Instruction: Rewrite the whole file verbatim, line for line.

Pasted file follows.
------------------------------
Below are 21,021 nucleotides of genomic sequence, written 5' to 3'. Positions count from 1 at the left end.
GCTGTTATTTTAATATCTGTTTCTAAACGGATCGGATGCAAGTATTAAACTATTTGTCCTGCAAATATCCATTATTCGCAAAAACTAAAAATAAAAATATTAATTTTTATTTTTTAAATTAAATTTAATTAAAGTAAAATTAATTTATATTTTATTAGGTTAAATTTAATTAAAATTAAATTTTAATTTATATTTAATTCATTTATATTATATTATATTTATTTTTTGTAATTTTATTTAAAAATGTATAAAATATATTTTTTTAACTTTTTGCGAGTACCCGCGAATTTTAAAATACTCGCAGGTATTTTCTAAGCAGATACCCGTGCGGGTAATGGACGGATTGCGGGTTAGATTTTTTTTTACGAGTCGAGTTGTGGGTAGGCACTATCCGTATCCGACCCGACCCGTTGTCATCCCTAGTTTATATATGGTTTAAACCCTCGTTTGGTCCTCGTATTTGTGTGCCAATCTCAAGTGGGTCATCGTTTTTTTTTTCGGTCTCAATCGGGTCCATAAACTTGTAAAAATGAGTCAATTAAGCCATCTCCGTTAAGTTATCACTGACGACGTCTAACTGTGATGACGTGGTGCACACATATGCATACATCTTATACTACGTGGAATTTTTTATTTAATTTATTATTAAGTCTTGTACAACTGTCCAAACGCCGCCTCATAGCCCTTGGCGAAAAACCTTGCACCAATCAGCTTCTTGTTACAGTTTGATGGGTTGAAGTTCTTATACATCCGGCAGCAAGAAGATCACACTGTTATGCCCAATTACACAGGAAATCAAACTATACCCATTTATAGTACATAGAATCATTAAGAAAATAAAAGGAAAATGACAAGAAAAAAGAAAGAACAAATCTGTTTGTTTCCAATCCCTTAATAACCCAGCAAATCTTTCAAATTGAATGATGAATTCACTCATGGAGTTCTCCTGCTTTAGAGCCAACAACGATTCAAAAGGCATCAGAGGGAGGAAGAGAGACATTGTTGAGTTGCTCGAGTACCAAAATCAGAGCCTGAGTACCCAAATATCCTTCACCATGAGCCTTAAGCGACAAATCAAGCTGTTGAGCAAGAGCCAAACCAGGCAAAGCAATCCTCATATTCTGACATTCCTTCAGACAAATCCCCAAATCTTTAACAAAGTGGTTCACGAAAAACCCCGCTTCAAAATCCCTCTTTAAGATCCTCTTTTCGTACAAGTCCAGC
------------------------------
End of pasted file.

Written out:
Below are 21,021 nucleotides of genomic sequence, written 5' to 3'. Positions count from 1 at the left end.
GCTGTTATTTTAATATCTGTTTCTAAACGGATCGGATGCAAGTATTAAACTATTTGTCCTGCAAATATCCATTATTCGCAAAAACTAAAAATAAAAATATTAATTTTTATTTTTTAAATTAAATTTAATTAAAGTAAAATTAATTTATATTTTATTAGGTTAAATTTAATTAAAATTAAATTTTAATTTATATTTAATTCATTTATATTATATTATATTTATTTTTTGTAATTTTATTTAAAAATGTATAAAATATATTTTTTTAACTTTTTGCGAGTACCCGCGAATTTTAAAATACTCGCAGGTATTTTCTAAGCAGATACCCGTGCGGGTAATGGACGGATTGCGGGTTAGATTTTTTTTTACGAGTCGAGTTGTGGGTAGGCACTATCCGTATCCGACCCGACCCGTTGTCATCCCTAGTTTATATATGGTTTAAACCCTCGTTTGGTCCTCGTATTTGTGTGCCAATCTCAAGTGGGTCATCGTTTTTTTTTTCGGTCTCAATCGGGTCCATAAACTTGTAAAAATGAGTCAATTAAGCCATCTCCGTTAAGTTATCACTGACGACGTCTAACTGTGATGACGTGGTGCACACATATGCATACATCTTATACTACGTGGAATTTTTTATTTAATTTATTATTAAGTCTTGTACAACTGTCCAAACGCCGCCTCATAGCCCTTGGCGAAAAACCTTGCACCAATCAGCTTCTTGTTACAGTTTGATGGGTTGAAGTTCTTATACATCCGGCAGCAAGAAGATCACACTGTTATGCCCAATTACACAGGAAATCAAACTATACCCATTTATAGTACATAGAATCATTAAGAAAATAAAAGGAAAATGACAAGAAAAAAGAAAGAACAAATCTGTTTGTTTCCAATCCCTTAATAACCCAGCAAATCTTTCAAATTGAATGATGAATTCACTCATGGAGTTCTCCTGCTTTAGAGCCAACAACGATTCAAAAGGCATCAGAGGGAGGAAGAGAGACATTGTTGAGTTGCTCGAGTACCAAAATCAGAGCCTGAGTACCCAAATATCCTTCACCATGAGCCTTAAGCGACAAATCAAGCTGTTGAGCAAGAGCCAAACCAGGCAAAGCAATCCTCATATTCTGACATTCCTTCAGACAAATCCCCAAATCTTTAACAAAGTGGTTCACGAAAAACCCCGCTTCAAAATCCCTCTTTAAGATCCTCTTTTCGTACAAGTCCAGC